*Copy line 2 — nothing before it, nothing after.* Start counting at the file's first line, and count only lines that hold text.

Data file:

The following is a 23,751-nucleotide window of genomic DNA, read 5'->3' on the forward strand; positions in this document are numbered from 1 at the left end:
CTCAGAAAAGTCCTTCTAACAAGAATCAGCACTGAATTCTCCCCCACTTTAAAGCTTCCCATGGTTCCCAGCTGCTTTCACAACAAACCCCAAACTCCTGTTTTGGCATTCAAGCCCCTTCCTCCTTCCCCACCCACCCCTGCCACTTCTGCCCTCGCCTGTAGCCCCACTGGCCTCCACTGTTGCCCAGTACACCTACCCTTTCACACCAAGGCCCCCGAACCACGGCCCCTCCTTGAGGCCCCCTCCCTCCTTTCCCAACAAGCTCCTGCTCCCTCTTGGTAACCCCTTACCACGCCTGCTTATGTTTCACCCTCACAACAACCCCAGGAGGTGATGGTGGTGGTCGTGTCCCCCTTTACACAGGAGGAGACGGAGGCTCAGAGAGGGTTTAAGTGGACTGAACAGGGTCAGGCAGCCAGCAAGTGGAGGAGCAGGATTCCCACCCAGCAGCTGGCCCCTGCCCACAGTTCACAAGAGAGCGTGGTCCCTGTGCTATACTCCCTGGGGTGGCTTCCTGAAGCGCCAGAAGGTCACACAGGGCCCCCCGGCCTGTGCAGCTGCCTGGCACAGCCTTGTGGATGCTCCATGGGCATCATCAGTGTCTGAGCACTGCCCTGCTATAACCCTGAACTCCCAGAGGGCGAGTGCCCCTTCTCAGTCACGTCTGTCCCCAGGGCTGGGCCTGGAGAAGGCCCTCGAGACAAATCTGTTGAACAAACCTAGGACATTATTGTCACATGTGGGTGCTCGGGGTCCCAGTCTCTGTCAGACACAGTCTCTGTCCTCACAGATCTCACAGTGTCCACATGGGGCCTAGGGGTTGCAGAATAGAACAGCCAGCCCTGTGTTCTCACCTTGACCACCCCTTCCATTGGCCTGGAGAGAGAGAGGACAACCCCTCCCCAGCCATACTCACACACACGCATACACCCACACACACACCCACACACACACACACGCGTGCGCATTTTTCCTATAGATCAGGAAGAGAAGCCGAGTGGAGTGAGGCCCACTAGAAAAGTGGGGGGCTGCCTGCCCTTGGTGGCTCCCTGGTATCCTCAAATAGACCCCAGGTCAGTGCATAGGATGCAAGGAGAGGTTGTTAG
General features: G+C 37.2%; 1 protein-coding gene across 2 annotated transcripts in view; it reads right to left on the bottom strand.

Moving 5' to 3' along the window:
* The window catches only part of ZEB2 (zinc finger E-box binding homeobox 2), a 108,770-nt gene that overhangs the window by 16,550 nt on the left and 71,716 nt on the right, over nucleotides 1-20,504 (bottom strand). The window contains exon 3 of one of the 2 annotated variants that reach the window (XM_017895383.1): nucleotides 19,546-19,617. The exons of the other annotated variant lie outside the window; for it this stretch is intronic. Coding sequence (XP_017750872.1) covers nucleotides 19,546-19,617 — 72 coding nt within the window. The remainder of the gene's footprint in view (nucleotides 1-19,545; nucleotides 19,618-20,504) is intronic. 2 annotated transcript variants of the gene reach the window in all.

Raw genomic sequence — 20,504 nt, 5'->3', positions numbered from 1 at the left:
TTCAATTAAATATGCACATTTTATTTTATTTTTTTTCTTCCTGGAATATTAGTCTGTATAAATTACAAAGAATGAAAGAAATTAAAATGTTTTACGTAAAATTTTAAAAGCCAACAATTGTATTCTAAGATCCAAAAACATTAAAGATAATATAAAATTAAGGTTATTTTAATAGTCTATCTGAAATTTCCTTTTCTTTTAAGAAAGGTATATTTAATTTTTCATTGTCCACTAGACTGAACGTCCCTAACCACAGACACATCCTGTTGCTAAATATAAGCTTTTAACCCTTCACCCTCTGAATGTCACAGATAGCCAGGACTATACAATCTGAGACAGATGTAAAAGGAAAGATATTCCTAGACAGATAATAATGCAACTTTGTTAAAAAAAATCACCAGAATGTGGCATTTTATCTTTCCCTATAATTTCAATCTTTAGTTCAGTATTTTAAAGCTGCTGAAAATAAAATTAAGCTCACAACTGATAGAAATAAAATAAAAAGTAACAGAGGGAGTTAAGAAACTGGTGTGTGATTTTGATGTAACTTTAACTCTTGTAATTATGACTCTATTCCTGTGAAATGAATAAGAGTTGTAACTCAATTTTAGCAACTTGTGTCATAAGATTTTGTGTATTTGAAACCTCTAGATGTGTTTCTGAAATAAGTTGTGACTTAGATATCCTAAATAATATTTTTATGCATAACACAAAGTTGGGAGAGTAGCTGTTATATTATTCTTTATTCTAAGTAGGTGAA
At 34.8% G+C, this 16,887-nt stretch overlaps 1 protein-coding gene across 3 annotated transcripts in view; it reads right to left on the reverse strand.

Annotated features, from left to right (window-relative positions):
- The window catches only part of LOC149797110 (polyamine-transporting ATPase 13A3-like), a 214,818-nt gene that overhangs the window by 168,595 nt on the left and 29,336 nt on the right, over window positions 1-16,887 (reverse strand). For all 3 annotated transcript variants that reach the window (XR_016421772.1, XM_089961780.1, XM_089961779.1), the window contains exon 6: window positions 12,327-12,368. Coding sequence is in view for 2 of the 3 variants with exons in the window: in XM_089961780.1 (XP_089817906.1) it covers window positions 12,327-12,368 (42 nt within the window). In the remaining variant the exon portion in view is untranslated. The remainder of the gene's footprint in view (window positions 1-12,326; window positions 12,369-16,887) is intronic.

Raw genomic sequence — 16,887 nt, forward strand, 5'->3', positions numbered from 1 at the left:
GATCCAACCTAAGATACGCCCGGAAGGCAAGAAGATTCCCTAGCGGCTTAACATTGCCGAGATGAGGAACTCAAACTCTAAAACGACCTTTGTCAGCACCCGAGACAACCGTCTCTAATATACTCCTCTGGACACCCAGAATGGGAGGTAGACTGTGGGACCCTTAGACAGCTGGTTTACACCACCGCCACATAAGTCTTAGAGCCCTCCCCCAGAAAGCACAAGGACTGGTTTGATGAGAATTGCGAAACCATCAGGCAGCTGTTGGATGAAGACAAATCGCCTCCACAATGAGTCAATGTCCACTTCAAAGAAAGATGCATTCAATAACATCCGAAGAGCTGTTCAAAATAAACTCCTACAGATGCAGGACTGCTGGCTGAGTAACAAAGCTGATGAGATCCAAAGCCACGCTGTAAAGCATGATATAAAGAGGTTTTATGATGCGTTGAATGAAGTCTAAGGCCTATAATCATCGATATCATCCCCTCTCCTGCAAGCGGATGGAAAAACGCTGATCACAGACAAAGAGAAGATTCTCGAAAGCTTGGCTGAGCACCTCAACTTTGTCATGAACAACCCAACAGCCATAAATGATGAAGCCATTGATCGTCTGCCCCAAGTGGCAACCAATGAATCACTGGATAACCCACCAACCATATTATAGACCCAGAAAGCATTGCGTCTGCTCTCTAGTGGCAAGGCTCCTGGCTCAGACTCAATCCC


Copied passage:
CTCAGAAAAGTCCTTCTAACAAGAATCAGCACTGAATTCTCCCCCACTTTAAAGCTTCCCATGGTTCCCAGCTGCTTTCACAACAAACCCCAAACTCCTGTTTTGGCATTCAAGCCCCTTCCTCCTTCCCCACCCACCCCTGCCACTTCTGCCCTCGCCTGTAGCCCCACTGGCCTCCACTGTTGCCCAGTACACCTACCCTTTCACACCAAGGCCCCCGAACCACGGCCCCTCCTTGAGGCCCCCTCCCTCCTTTCCCAACAAGCTCCTGCTCCCTCTTGGTAACCCCTTACCACGCCTGCTTATGTTTCACCCTCACAACAACCCCAGGAGGTGATGGTGGTGGTCGTGTCCCCCTTTACACAGGAGGAGACGGAGGCTCAGAGAGGGTTTAAGTGGACTGAACAGGGTCAGGCAGCCAGCAAGTGGAGGAGCAGGATTCCCACCCAGCAGCTGGCCCCTGCCCACAGTTCACAAGAGAGCGTGGTCCCTGTGCTATACTCCCTGGGGTGGCTTCCTGAAGCGCCAGAAGGTCACACAGGGCCCCCCGGCCTGTGCAGCTGCCTGGCACAGCCTTGTGGATGCTCCATGGGCATCATCAGTGTCTGAGCACTGCCCTGCTATAACCCTGAACTCCCAGAGGGCGAGTGCCCCTTCTCAGTCACGTCTGTCCCCAGGGCTGGGCCTGGAGAAGGCCCTCGAGACAAATCTGTTGAACAAACCTAGGACATTATTGTCACATGTGGGTGCTCGGGGTCCCAGTCTCTGTCAGACACAGTCTCTGTCCTCACAGATCTCACAGTGTCCACATGGGGCCTAGGGGTTGCAGAATAGAACAGCCAGCCCTGTGTTCTCACCTTGACCACCCCTTCCATTGGCCTGGAGAGAGAGAGGACAACCCCTCCCCAGCCATACTCACACACACGCATACACCCACACACACACCCACACACACACACACGCGTGCGCATTTTTCCTATAGATCAGGAAGAGAAGCCGAGTGGAGTGAGGCCCACTAGAAAAGTGGGGGGCTGCCTGCCCTTGGTGGCTCCCTGGTATCCTCAAATAGACCCCAGGTCAGTGCATAGGATGCAAGGAGAGGTTGTTAG